Things are looking up for beleaguered engineers

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The Independent Online
ARE WE starting to see the glimmer of an investment opportunity in Britain's beleaguered engineering sector? The engineers have had a torrid time of late, hit by the combination of a global economic slowdown, a strong pound and the evaporation of pricing power.

Over the last year the general engineering sector has under-performed the rest of the market by 23 per cent. Last year was scarred by a raft of profits warnings and downgrades as metal-bashers became one of the stock market's great untouchables.

Things have started to run, however. Since the dark days of early October, when the whole market bottomed out, there has been a gradual improvement.

The sector's full year results season - nearly all the general engineers reported in March - was completed with barely a hiccup. There was one profits warning relating to a non-trading issue at Morgan Crucible but other companies came through unscathed. This has facilitated the start of a re-rating, and engineering analysts are beginning to make encouraging noises about prospects.

"Now we have got through the results season it is clear that the worst fears of the market have not been realised," says Guy Hewitt at Charterhouse Tilney. "Companies have shown that they can be more resilient in difficult markets."

Though markets are still difficult and the outlook is mixed, Mr Hewitt is positive on the sector.

"The next movement should be upwards," he says, "though we may have to wait for the outlook statements with the interim results before we know for sure. But the sector is definitely under-valued."

Paul Compton at Merrill Lynch agrees, saying the sector "should start to outperform" and that the risks are now far lower than in November, when stock markets still looked vulnerable and demand uncertain.

History is certainly on the sector's side. According to Charterhouse Tilney, this cyclical sector is now at the same level relative to the All Share index as it was at the bottom of the last cycle in 1993. The broker says there is currently limited share price downside.

There are several reasons for this. First, the economic outlook is much better than it was back in November. The prospect of outright recession looks limited and engineers are proving resilient in markets that are still tough.

Second, interest rates are coming down, which should support demand, particularly in key markets such as the UK and the US.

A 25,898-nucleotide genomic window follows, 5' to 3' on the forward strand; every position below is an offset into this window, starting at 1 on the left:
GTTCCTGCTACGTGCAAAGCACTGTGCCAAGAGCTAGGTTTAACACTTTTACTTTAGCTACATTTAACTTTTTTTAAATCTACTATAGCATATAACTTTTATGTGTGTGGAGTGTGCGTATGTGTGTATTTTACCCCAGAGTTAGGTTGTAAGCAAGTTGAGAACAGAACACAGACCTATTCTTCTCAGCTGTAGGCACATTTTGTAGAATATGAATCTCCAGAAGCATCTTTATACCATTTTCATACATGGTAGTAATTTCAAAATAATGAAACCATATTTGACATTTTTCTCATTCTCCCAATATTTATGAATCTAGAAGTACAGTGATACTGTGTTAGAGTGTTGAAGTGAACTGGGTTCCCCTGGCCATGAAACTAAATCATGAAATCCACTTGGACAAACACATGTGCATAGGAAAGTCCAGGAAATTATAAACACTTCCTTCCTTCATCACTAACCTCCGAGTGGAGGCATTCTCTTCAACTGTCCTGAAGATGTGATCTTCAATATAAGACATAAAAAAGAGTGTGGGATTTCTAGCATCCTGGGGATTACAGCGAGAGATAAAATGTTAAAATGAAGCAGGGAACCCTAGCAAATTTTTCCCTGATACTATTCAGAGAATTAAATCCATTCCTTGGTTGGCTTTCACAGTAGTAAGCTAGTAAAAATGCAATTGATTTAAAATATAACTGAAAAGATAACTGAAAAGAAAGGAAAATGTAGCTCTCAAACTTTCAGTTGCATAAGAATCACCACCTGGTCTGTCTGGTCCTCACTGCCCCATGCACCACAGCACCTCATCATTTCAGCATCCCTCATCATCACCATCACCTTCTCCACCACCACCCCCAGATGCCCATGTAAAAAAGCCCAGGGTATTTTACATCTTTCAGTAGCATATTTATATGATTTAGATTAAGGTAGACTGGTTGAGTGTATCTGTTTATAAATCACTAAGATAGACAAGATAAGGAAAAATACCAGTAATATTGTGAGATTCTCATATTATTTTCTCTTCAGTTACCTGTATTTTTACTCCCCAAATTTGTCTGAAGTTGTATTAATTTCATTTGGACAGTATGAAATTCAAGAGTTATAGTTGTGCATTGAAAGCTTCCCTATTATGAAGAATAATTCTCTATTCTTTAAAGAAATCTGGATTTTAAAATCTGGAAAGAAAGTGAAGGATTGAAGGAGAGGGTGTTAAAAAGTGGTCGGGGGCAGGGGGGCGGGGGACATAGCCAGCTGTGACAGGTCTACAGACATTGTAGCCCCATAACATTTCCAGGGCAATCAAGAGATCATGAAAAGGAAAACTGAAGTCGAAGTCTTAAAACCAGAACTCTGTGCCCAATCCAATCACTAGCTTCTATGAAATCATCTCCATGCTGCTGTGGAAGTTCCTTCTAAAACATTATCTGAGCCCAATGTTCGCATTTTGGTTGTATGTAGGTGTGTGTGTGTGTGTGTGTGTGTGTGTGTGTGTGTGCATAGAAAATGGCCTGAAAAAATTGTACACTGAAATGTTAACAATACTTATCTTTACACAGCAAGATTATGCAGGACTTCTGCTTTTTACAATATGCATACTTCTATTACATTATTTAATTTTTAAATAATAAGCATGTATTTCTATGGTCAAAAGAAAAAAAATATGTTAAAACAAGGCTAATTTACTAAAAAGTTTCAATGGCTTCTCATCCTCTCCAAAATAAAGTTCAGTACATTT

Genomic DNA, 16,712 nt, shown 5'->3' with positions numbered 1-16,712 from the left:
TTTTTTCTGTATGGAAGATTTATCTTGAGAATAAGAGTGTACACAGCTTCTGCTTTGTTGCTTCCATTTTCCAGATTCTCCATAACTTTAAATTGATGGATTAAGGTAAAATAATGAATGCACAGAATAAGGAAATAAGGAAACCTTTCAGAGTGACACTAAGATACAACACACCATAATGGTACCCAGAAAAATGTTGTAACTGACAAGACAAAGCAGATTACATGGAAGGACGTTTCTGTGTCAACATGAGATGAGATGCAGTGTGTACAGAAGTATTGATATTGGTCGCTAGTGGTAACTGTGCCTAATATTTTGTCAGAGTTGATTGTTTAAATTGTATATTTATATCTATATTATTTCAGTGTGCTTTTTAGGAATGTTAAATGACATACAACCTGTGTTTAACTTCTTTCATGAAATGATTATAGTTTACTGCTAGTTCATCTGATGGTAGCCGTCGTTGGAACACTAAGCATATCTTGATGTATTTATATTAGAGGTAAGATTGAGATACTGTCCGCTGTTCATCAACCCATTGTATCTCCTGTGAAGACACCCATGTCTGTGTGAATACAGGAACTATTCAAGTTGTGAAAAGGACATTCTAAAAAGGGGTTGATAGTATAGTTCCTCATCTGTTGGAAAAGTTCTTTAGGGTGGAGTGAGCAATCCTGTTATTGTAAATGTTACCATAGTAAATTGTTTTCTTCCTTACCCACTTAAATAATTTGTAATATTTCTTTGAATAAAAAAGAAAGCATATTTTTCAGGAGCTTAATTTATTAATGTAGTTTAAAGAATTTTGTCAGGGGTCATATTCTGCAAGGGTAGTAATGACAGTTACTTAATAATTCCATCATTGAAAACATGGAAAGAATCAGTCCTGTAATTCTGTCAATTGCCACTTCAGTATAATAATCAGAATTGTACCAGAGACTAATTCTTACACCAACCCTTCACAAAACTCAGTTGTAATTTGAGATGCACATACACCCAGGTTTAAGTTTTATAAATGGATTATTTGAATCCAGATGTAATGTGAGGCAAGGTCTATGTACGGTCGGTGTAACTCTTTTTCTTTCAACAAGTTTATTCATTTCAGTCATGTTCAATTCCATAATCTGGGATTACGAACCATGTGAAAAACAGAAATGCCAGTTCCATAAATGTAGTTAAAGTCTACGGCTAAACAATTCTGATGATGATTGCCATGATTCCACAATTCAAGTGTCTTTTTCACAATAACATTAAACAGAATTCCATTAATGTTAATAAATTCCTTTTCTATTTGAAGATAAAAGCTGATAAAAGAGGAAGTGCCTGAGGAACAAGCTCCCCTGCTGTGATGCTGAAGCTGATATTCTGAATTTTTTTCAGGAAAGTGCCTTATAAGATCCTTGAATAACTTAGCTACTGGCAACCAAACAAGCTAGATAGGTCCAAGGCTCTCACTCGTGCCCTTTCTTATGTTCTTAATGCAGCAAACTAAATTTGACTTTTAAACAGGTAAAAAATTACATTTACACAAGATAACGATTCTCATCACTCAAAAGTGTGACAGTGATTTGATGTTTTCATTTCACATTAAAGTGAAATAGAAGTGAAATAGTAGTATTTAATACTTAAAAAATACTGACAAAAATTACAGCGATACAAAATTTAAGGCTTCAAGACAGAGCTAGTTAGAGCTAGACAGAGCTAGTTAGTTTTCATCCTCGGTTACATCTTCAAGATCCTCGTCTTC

The strength of sterling continues to be a factor for engineers but at current levels company profitability should not be hit by another wave of exchange rate costs.

Another boost is corporate activity, which has been gathering pace, with deals including TRW-LucasVarity going through and others, such as an FKI buyout, being rumoured.

Problems remain, however. The lack of price inflation is putting pressure on margins and this is expected to continue. Supply-side pressures will also remain as demand continues to be precarious. The companies that will be able to defend prices and volumes best are those with strong market shares and unique products. Pressure will be greatest at the commodity end of the market.

Which companies look the best bets? McKechnie, which impressed with results earlier this week, is favoured. It has strong market shares and is not overly exposed to the troubled automotive sector. It is improving margins and has the firepower to fund pounds 200m of acquisitions.

Bodycote International, the metals testing and materials processing group, is another rated a buy by analysts, supported by good growth prospects and continued acquisitions.

Analysts also like the look of FKI, the materials handling, electrical equipment and windows group.

Elsewhere, the jury is still out on Tomkins, which is struggling to shake off its diversified industrials tag despite being reclassified as an engineer.

Though yield support is strong, the company has fallen so far out of favour that something more drastic than the recently announced pounds 400m share buy-back might be necessary.